AryaT92
01-02-2010, 04:18 AM
I feel like I would be easily distracted unless I brought an iPod and got in the zone. I prefer my house so I can be weird and jump around and go crazy.

CAWriter
01-03-2010, 10:34 AM
My home is the place populated with noisy children; US coffeeshops are usually relatively child-free. There are a couple of local places I go to take care of busy-work; the music is often not conducive to writing, but my own music with headphones takes care of that.

My preferred place to write (and that of many other writers I know) is Panera Bread. There's magic in the combination of the scent of fresh-baked everything, amazing soups, endless iced tea refills and completely unobtrusive yet productivity-inducing soft jazz.

I used to write at home and edit elsewhere (I prefer to edit to distraction), but these days by the time the house is quiet, I'm too tired to be creative.

Jamesaritchie
01-03-2010, 08:52 PM
My home is the place populated with noisy children; US coffeeshops are usually relatively child-free. There are a couple of local places I go to take care of busy-work; the music is often not conducive to writing, but my own music with headphones takes care of that.

My preferred place to write (and that of many other writers I know) is Panera Bread. There's magic in the combination of the scent of fresh-baked everything, amazing soups, endless iced tea refills and completely unobtrusive yet productivity-inducing soft jazz.

I used to write at home and edit elsewhere (I prefer to edit to distraction), but these days by the time the house is quiet, I'm too tired to be creative.

If I tried writing at Panera Bread, I'd weigh four hundred pounds within a year. I can't walk past one without salivating.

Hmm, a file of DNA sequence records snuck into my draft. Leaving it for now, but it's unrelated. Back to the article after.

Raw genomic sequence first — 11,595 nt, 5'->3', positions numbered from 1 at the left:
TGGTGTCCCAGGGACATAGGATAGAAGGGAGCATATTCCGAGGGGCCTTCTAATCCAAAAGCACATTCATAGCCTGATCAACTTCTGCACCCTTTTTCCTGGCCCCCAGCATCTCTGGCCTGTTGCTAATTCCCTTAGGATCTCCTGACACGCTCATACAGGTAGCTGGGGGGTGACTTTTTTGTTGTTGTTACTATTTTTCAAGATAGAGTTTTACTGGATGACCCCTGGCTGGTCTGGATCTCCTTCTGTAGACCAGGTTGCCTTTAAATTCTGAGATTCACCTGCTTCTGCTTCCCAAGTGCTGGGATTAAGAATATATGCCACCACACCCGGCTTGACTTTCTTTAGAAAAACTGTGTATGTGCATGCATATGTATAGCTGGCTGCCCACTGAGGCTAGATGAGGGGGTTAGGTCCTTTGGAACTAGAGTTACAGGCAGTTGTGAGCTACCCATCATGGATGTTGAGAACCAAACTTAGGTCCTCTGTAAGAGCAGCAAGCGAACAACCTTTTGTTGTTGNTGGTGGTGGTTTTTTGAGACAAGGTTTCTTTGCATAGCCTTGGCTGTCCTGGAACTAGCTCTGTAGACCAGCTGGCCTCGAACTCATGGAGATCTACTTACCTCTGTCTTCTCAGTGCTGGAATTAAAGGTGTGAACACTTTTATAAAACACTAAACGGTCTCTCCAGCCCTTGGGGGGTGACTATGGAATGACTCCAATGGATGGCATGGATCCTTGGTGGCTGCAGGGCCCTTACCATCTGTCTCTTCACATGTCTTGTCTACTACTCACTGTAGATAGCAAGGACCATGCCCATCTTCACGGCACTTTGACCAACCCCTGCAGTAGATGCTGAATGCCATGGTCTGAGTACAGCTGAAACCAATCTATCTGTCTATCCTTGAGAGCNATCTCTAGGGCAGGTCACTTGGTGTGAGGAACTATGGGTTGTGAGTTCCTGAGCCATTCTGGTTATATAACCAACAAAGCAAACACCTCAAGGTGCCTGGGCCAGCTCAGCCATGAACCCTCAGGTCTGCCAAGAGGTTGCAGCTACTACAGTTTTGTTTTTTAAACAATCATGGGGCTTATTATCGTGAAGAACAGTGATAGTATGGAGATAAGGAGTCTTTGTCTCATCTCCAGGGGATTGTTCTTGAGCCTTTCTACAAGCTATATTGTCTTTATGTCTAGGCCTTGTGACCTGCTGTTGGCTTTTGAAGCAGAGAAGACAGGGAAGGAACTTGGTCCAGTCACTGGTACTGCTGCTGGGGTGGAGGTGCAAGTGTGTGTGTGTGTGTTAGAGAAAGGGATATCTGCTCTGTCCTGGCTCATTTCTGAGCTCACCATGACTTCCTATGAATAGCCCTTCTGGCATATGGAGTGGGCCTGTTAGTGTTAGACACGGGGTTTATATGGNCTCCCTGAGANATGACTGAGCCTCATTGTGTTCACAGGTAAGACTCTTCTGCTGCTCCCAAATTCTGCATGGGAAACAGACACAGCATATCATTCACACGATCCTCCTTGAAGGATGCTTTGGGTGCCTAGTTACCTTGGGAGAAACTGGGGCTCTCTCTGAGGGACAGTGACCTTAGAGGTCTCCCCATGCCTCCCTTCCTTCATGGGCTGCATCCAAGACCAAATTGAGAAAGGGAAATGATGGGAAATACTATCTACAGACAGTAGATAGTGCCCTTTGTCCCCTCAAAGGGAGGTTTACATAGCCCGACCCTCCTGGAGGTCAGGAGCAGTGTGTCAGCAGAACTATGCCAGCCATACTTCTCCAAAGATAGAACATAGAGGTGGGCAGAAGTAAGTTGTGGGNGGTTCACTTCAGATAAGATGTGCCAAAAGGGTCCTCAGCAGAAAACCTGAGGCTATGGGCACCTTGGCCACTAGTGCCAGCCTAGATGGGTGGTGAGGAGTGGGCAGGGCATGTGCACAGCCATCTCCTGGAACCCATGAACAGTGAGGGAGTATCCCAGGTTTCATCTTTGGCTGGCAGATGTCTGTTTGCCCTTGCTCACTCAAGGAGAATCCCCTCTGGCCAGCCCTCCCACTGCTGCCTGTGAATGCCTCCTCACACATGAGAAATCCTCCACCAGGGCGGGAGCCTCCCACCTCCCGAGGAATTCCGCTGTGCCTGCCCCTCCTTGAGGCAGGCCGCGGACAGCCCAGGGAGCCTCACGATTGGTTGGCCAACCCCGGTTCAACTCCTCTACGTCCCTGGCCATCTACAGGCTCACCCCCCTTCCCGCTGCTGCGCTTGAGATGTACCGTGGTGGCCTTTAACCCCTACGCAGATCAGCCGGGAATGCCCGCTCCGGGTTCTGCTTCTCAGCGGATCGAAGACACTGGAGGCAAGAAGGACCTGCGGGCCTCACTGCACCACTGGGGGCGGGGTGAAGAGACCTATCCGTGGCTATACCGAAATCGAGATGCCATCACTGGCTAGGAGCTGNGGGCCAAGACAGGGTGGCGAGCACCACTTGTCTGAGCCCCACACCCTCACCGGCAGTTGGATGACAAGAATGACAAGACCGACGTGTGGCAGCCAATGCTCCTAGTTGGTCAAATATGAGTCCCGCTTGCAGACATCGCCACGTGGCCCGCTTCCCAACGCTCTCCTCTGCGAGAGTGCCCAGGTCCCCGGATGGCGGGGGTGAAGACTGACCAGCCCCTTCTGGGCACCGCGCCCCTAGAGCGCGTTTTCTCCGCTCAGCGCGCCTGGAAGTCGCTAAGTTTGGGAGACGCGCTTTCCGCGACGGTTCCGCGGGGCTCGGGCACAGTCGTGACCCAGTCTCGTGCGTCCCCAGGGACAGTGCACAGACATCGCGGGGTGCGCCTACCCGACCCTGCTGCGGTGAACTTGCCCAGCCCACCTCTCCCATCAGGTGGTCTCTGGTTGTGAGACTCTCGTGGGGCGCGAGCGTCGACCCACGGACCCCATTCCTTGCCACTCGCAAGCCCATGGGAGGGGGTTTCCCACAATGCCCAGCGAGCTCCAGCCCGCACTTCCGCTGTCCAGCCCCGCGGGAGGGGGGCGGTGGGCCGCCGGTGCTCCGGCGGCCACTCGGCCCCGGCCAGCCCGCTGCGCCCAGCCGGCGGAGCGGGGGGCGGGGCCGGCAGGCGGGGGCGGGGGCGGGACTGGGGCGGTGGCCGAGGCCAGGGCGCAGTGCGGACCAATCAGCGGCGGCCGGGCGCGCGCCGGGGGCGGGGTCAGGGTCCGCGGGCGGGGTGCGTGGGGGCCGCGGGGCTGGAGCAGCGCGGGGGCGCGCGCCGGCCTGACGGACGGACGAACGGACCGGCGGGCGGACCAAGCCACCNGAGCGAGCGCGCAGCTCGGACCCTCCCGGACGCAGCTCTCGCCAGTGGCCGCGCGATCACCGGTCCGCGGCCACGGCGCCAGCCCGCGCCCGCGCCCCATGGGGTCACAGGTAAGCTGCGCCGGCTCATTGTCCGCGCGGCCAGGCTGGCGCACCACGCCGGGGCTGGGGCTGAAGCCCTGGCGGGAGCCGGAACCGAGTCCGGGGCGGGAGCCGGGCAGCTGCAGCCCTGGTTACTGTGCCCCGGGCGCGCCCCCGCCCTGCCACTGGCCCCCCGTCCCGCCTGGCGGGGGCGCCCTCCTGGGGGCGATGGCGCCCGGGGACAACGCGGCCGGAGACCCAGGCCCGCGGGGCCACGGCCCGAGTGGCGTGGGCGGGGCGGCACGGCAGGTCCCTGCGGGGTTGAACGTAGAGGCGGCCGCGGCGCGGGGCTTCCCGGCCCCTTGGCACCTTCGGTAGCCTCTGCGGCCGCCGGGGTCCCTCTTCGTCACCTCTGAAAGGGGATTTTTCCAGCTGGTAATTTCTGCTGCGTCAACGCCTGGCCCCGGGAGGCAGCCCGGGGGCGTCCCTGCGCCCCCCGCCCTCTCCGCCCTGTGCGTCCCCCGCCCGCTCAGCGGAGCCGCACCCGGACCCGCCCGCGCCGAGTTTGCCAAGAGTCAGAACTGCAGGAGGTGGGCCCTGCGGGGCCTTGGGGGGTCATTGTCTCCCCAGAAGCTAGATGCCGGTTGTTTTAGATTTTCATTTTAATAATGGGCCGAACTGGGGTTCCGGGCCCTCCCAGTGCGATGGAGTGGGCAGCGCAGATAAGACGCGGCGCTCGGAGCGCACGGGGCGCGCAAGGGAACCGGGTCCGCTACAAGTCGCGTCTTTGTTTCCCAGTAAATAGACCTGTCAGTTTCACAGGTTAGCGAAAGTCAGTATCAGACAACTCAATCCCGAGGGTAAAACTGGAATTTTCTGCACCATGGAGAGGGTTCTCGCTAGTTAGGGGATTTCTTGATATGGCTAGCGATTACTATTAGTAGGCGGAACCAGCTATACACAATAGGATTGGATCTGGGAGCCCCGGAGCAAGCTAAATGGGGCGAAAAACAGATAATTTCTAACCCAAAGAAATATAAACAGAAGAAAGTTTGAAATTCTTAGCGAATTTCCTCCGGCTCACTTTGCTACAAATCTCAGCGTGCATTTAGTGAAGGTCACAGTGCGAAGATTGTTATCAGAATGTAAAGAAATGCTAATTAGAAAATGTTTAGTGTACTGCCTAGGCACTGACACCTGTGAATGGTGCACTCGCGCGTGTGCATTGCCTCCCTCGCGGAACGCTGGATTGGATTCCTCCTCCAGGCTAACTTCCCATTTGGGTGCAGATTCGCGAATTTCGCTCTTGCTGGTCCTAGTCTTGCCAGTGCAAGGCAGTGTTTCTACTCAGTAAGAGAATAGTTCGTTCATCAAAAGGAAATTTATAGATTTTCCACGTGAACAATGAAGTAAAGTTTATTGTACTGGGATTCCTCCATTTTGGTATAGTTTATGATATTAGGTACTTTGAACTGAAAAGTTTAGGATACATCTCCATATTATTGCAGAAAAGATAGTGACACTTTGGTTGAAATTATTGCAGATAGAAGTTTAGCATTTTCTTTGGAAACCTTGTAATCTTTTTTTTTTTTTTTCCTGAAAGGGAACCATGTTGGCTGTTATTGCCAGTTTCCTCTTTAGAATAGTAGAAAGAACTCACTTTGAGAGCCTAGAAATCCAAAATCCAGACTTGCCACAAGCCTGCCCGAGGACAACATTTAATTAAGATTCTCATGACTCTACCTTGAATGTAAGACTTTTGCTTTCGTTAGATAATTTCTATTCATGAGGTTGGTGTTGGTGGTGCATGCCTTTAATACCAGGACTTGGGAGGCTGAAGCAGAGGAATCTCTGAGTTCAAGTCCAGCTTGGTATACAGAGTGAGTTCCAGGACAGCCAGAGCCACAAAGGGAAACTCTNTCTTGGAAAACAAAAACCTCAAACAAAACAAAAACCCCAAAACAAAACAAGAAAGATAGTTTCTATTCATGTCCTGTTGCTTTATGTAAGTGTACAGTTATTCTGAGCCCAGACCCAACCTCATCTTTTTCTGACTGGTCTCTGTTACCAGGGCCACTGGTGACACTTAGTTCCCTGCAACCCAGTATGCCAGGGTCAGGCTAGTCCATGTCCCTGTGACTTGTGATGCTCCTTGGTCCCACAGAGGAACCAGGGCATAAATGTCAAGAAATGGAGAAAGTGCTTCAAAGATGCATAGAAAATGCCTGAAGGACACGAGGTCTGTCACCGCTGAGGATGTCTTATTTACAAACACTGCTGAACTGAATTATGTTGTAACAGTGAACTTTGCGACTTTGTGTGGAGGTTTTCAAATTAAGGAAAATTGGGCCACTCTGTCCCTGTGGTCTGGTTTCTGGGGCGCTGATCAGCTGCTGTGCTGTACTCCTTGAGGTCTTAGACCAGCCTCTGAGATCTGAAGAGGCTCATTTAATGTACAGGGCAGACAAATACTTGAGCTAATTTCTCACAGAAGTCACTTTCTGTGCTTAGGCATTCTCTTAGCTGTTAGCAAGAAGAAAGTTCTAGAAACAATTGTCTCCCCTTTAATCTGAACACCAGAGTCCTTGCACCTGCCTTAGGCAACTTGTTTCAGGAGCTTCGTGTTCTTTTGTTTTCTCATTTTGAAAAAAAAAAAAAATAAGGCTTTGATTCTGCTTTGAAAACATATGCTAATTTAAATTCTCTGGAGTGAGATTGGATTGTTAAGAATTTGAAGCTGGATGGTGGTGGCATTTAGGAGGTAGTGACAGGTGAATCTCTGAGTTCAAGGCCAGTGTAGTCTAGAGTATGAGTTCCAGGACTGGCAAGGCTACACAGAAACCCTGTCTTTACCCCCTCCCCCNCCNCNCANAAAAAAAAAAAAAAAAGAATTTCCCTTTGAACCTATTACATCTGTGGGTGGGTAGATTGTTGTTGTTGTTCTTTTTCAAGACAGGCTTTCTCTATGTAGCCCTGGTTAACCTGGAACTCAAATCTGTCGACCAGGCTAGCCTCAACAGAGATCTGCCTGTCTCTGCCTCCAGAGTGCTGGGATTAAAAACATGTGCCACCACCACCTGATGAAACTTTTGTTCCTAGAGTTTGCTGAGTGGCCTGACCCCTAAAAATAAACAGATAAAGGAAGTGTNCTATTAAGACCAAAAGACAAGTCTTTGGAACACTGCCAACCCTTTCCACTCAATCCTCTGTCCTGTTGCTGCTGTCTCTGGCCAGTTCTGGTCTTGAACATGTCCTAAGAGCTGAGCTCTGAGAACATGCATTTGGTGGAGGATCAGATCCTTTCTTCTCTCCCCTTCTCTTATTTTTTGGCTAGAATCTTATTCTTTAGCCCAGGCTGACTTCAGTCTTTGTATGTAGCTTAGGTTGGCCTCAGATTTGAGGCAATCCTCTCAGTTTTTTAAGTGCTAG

Phaeal
01-04-2010, 07:52 PM
Perhaps because Providence is a big university town, the coffee shop culture is very accommodating for writers. Day-long camping is common; I've never seen anyone asked to leave for an offense short of ax murder.

My favorite spot:

The Coffee Exchange on Wickenden Street, in the heart of the simultaneously tony and bohemian East Side. This place stocks beans from all over the world, which it roasts itself, and its coffee is the best. Bar none. The Kid from Brooklyn blend is to die for, as is Mel's Decaf, for those laidback moments. Best hot chocolate, too (Ghiradhelli's all the way), and best chais -- all fresh-brewed, not that boxed liquid base stuff.

The main space is two ground floor rooms in a little mansard Victorian with superb people-watching views of the funky boutique-restaurant-residential street. The tables are close-packed and hard to come by at peak hours. However, half the clientele are "transients," just there for a quick drink, so you do get enough turnover of tables to make waiting worth while. Another tenth of the clientele are the "chatting regulars," mostly older guys that hang out with each other and chew massive amounts of fat. The rest are students and writers and even artists, all at work. Artists tend to get gawkers -- art is easier to rubberneck than writing. People usually leave the writers and students alone, unless the curious one is actually more interested in a pick-up than in what the writer's doing. Tapping away on a laptop or scratching in a notebook is just too common around here to earn any attention. Which is very nice indeed. And the occasional pick-up attempts are eavesdropping fodder for the rest of us.